How to suck up without being obnoxious
Fans of "Mad Men" this season have watched Bob Benson, a new character, weave himself into the fabric of the ad agency.
Under the guise of putting the firm's interests first, the ever-helpful Benson is ingratiating himself with other workers. Viewers will see his character development play out. Meanwhile, he's an object lesson for ambitious people on career paths.
There are right and wrong ways to do what's commonly called sucking up. Or brown-nosing. Or bread-buttering. The right way is artfully enough that co-workers don't gag about it and the bosses don't see through it with disdain. Some basics:
–Be visible. Volunteer – and make good contributions – on valued projects and committees outside your work unit. Ditto on good contributions within your work unit. It's not enough to sit quietly and do your assigned job. Take initiative.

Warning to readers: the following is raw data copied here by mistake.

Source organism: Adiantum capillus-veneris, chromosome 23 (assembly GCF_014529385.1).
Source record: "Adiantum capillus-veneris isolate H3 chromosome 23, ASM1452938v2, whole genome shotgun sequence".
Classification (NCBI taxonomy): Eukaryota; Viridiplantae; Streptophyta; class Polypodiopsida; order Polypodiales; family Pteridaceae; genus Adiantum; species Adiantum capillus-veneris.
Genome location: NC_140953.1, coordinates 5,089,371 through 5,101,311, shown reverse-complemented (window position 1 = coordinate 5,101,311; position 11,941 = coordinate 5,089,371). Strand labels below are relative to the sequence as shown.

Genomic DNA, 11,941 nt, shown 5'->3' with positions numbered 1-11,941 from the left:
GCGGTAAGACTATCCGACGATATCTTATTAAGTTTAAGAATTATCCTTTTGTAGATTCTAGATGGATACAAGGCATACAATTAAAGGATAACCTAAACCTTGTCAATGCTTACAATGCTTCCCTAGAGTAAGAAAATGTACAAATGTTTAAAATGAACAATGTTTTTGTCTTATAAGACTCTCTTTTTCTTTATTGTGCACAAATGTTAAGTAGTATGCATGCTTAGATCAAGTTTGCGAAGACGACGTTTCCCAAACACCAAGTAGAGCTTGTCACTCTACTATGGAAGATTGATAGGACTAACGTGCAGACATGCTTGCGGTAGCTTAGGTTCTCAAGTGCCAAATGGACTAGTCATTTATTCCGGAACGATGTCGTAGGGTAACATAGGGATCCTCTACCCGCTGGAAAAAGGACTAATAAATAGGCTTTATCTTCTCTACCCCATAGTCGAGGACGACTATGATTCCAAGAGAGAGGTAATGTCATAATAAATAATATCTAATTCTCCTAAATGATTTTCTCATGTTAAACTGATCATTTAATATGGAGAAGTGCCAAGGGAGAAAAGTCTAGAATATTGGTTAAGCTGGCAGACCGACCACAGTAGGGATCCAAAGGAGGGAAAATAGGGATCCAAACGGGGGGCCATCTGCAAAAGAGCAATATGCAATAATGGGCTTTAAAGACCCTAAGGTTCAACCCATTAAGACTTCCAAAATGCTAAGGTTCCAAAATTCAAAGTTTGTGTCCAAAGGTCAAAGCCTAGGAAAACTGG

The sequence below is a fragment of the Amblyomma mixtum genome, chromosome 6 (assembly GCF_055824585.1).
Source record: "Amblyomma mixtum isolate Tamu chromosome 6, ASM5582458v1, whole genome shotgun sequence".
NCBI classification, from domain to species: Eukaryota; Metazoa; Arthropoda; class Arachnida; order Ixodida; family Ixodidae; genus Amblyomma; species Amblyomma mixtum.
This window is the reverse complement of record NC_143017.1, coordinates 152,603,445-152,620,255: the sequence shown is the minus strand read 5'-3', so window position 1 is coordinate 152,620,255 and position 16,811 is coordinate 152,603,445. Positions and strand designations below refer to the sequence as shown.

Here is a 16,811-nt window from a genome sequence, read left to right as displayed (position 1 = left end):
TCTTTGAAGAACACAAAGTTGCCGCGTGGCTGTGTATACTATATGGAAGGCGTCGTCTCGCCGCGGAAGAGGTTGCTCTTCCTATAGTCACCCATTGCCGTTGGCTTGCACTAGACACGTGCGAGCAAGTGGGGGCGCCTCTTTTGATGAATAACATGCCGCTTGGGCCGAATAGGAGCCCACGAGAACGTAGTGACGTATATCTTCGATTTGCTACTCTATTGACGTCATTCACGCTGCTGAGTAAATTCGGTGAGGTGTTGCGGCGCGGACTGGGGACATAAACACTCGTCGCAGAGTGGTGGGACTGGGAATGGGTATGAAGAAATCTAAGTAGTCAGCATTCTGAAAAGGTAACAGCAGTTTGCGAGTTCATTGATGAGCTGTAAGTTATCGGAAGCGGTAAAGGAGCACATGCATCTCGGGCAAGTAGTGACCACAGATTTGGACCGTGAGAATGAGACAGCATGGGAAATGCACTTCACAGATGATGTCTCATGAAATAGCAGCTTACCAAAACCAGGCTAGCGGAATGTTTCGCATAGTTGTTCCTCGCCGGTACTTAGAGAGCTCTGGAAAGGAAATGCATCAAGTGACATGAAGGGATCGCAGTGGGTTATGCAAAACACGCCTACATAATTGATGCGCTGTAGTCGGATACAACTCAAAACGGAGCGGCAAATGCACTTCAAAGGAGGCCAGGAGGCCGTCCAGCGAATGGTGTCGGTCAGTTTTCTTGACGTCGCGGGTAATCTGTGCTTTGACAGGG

–Be subtly self-promotional. There's a fine line between unwarranted bragging and sharing accolades. If a customer writes you a thank-you note, share it with your boss. Don't be shy about passing along a verbal compliment about your work. It's OK to drop by your boss's desk and say, "I just had the nicest call from ... "
–Be positive. Say nice things about high-priority projects in the organization. Don't dish out fawning compliments to the hierarchy, but be supportive. Praise things that are important to the bosses. You do know what those are, right?
–Ask for input. Be careful with this. You want to solicit your bosses' advice, but not so often that you seem clueless. Clearly and briefly, ask to bounce to your own ideas off them because you want their wise counsel or buy-in.
–Use casual encounters. Say hello. Start friendly conversations. A simple, "How was your weekend?" puts you in their frame of vision. As Bob Benson shows, making personal connections is critical to looking valued, if not essential.
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